In Fig. 4 the numerical estimation of the conditional Lyapunov exponent is presented for a two-layer deepTRC. The parameters are as in Table 2, except the input gain, which was set to .111The lower input gain was chosen to create low-degree MC, because higher degrees are computationally expensive. Here, the feedback-gains were scanned systematically for both layers.

In Fig 4 (a) the conditional Lyapunov exponent of the first layer is shown, which depends only on . Here, the conditional Lyapunov exponent starts to increase with increasing and drops short behind the second saddle-node bifurcations SN at shown in Fig. 3 (a). In the region between the two saddle node bifurcations SN and SN according to the bistability of the autonomous system two Lyapunov exponent were computed referring to different initial conditions. The dip at ,close after the annihilation of the stable equilibrium with the unstable one, reveals the most negative Lyapunov exponent. After the Hopf bifurcation H in the first layer at the conditional Lyapunov exponent becomes positive, and no generalized synchronization is possible. In other words, the system violates the fading memory condition for .

The conditional Lyapunov exponent computed for the second layer reflects the dynamics of both layers. We observe from Fig. 4, that has, in general, a smaller magnitude than . As a result, a perturbation of the first layer’s initial condition stays longer in the system when a second layer is added. For larger values of , the borders of the region, where the conditional Lyapunov exponent is negative, are determined by the Hopf bifurcations. The strong negative conditional Lyapunov exponent in the range is due to the so-called exceptional point Sweeney2019, were two negative real eigenvalues coalescence. In the parameter range the second layer losses generalized synchronization before reaching the subcritical Hopf bifurcation. We assume that due to the ongoing drive of the system, the second layer is pushed into the basin of attracting of the coexisting limit cycle, shown in Fig. 3 (b). Accordingly, periodic oscillations shown in Fig. 4 (c) (red line) occur which leads to a loss of generalized synchronization before reaching the subcritical Hopf H.

V conditional Lyapunov exponents versus Memory Capacity

In this section, we systematically investigate the relation between the conditional Lyapunov exponent and the MC for two-layer deepTRC. The MC measures how the reservoir memorizes and transforms previous input Dambre2012; Koester2020; Harkhoe2019, for more details about MC and a definition, we refer to Appendix C.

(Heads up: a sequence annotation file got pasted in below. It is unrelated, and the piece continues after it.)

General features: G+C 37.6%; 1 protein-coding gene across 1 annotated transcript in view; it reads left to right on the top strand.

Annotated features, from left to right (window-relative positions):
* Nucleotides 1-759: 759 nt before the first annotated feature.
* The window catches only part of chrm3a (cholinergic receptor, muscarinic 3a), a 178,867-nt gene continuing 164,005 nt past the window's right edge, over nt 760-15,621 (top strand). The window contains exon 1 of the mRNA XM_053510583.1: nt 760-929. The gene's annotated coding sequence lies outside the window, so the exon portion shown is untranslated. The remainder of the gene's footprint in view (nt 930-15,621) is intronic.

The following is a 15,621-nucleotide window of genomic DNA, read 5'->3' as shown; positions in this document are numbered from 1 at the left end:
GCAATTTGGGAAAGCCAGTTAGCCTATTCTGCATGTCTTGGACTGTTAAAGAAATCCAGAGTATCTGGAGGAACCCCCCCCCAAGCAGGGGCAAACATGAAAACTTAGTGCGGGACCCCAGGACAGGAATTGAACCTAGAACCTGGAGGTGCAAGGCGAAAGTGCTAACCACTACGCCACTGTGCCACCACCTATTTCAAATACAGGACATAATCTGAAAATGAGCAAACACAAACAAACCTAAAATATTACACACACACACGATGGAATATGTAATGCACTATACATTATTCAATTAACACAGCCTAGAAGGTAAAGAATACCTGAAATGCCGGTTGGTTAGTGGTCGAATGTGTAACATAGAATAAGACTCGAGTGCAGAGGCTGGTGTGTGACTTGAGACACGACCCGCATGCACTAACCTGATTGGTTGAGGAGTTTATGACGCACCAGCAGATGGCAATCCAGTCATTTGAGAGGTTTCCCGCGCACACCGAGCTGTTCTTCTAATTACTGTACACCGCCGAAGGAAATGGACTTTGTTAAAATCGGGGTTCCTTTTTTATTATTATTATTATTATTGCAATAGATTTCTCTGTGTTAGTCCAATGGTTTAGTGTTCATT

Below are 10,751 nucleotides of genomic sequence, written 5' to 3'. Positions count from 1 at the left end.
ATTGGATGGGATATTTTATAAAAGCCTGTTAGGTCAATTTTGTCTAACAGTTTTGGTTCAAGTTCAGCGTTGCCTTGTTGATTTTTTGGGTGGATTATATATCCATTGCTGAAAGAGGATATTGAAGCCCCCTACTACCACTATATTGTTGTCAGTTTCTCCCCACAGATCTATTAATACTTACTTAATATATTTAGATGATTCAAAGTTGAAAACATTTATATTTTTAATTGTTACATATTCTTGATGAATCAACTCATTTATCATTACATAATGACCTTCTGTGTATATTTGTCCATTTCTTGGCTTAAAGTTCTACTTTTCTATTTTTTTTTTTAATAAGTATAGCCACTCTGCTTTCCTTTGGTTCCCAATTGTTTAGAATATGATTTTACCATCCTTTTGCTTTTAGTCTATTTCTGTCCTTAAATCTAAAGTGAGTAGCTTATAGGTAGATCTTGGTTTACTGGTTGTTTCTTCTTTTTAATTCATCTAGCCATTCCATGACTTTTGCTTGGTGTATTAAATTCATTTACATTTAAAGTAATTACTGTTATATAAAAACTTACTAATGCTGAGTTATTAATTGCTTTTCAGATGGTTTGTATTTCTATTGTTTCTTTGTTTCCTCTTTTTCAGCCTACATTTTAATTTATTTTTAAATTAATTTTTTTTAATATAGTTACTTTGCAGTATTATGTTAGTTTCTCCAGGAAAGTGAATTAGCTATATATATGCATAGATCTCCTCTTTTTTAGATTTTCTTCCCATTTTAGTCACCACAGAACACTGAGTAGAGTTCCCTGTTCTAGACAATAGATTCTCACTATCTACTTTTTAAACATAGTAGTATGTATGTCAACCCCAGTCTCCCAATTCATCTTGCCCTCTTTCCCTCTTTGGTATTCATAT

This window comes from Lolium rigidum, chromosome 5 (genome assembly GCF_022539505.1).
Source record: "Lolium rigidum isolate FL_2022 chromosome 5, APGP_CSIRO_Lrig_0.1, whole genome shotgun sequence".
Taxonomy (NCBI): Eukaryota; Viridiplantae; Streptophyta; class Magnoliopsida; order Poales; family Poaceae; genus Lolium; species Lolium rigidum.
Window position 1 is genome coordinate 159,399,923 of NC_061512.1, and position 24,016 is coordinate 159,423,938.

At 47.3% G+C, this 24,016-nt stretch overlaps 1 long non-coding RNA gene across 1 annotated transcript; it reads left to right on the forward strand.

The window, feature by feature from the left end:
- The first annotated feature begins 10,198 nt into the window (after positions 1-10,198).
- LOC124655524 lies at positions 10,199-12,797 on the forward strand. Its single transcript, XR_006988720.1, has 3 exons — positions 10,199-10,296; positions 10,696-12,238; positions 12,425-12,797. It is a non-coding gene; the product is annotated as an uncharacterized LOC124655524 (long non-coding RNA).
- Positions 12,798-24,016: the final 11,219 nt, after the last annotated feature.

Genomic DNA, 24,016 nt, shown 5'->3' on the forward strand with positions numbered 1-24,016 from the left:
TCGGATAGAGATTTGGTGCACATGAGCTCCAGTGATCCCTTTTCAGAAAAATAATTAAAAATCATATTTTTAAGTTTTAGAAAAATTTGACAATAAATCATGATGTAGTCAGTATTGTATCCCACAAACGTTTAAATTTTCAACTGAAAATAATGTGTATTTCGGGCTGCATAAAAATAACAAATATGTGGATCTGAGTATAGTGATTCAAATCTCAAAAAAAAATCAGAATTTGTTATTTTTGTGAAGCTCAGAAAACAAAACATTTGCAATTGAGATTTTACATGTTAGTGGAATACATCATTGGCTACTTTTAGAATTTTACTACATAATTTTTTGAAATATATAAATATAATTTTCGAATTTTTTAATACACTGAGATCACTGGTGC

Description Parameter Value
separation of nodes 1
clock cycle 25
virtual nodes per layer 25
initial steps
training steps
MC threshold ()
MC threshold ()
Table 3: Parameter values used for computation of the memory capacity in Fig. 5 and Fig. 6.
Figure 5: Dependence of the memory capacity on parameters and .(a)-(c) show linear, quadratic and cubic memory capacities while (d) shows the total memory capacity. The black dashed lines show the positions of the bifurcations shown in Fig. 3. The parameters are as given in Table 2.

In Fig. 5, we show the linear, quadratic, cubic, and total MC for the parameter values as in Table 3. The maximal total memory capacity can be reached in a wide parameter range, as shown in Fig. 5 (d), except for the regions with periodic solutions or strongly negative conditional Lyapunov exponent. In all four panels, a clear drop of the MC is visible close after the supercritical Hopf bifurcation in the first layer due to the violation of fading memory, i.e., in layer 1 at . Also the drop of MC occurs before reaching the subcritical Hopf in layer two, which is in agreement with the loss of generalized synchronization shown in Fig. 4. More specifically, we observe the following features:

  • A large memory capacity, which is necessary for a reservoir computer to perform its tasks, is observed in the regions where conditional Lyapunov exponent is negative, and the fading memory condition is satisfied.